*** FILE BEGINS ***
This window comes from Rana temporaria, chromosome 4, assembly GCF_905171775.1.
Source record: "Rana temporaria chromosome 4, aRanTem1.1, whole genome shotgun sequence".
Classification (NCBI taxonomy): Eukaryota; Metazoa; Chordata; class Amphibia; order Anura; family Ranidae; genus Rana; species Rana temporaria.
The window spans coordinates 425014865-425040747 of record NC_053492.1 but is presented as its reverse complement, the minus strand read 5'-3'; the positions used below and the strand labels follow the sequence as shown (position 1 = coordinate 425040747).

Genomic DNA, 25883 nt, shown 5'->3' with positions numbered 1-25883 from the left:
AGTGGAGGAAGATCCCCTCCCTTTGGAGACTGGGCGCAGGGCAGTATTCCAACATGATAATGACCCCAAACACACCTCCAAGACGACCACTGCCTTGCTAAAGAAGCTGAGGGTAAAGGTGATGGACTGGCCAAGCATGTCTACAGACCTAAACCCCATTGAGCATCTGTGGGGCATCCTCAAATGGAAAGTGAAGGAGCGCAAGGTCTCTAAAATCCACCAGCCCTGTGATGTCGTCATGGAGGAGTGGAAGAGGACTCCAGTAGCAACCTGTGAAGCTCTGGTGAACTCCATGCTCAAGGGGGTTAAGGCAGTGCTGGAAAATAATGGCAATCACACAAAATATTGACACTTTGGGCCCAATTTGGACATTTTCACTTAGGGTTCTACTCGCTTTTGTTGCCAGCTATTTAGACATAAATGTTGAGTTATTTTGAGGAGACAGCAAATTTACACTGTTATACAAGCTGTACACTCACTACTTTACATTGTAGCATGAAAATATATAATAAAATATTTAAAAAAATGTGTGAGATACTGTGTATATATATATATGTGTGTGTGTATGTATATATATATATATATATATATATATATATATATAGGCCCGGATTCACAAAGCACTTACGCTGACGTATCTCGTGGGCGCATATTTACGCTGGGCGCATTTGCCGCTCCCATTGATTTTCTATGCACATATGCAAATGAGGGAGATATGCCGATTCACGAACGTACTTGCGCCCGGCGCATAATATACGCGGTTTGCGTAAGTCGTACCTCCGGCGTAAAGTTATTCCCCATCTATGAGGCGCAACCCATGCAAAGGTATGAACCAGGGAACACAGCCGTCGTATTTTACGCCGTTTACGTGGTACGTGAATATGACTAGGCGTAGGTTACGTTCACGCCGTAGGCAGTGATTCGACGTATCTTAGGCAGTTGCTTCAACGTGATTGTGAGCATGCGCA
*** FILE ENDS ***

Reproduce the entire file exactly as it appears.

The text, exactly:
This window comes from Rana temporaria, chromosome 4, assembly GCF_905171775.1.
Source record: "Rana temporaria chromosome 4, aRanTem1.1, whole genome shotgun sequence".
Classification (NCBI taxonomy): Eukaryota; Metazoa; Chordata; class Amphibia; order Anura; family Ranidae; genus Rana; species Rana temporaria.
The window spans coordinates 425014865-425040747 of record NC_053492.1 but is presented as its reverse complement, the minus strand read 5'-3'; the positions used below and the strand labels follow the sequence as shown (position 1 = coordinate 425040747).

Genomic DNA, 25883 nt, shown 5'->3' with positions numbered 1-25883 from the left:
AGTGGAGGAAGATCCCCTCCCTTTGGAGACTGGGCGCAGGGCAGTATTCCAACATGATAATGACCCCAAACACACCTCCAAGACGACCACTGCCTTGCTAAAGAAGCTGAGGGTAAAGGTGATGGACTGGCCAAGCATGTCTACAGACCTAAACCCCATTGAGCATCTGTGGGGCATCCTCAAATGGAAAGTGAAGGAGCGCAAGGTCTCTAAAATCCACCAGCCCTGTGATGTCGTCATGGAGGAGTGGAAGAGGACTCCAGTAGCAACCTGTGAAGCTCTGGTGAACTCCATGCTCAAGGGGGTTAAGGCAGTGCTGGAAAATAATGGCAATCACACAAAATATTGACACTTTGGGCCCAATTTGGACATTTTCACTTAGGGTTCTACTCGCTTTTGTTGCCAGCTATTTAGACATAAATGTTGAGTTATTTTGAGGAGACAGCAAATTTACACTGTTATACAAGCTGTACACTCACTACTTTACATTGTAGCATGAAAATATATAATAAAATATTTAAAAAAATGTGTGAGATACTGTGTATATATATATATGTGTGTGTGTATGTATATATATATATATATATATATATATATATATATAGGCCCGGATTCACAAAGCACTTACGCTGACGTATCTCGTGGGCGCATATTTACGCTGGGCGCATTTGCCGCTCCCATTGATTTTCTATGCACATATGCAAATGAGGGAGATATGCCGATTCACGAACGTACTTGCGCCCGGCGCATAATATACGCGGTTTGCGTAAGTCGTACCTCCGGCGTAAAGTTATTCCCCATCTATGAGGCGCAACCCATGCAAAGGTATGAACCAGGGAACACAGCCGTCGTATTTTACGCCGTTTACGTGGTACGTGAATATGACTAGGCGTAGGTTACGTTCACGCCGTAGGCAGTGATTCGACGTATCTTAGGCAGTTGCTTCAACGTGATTGTGAGCATGCGCA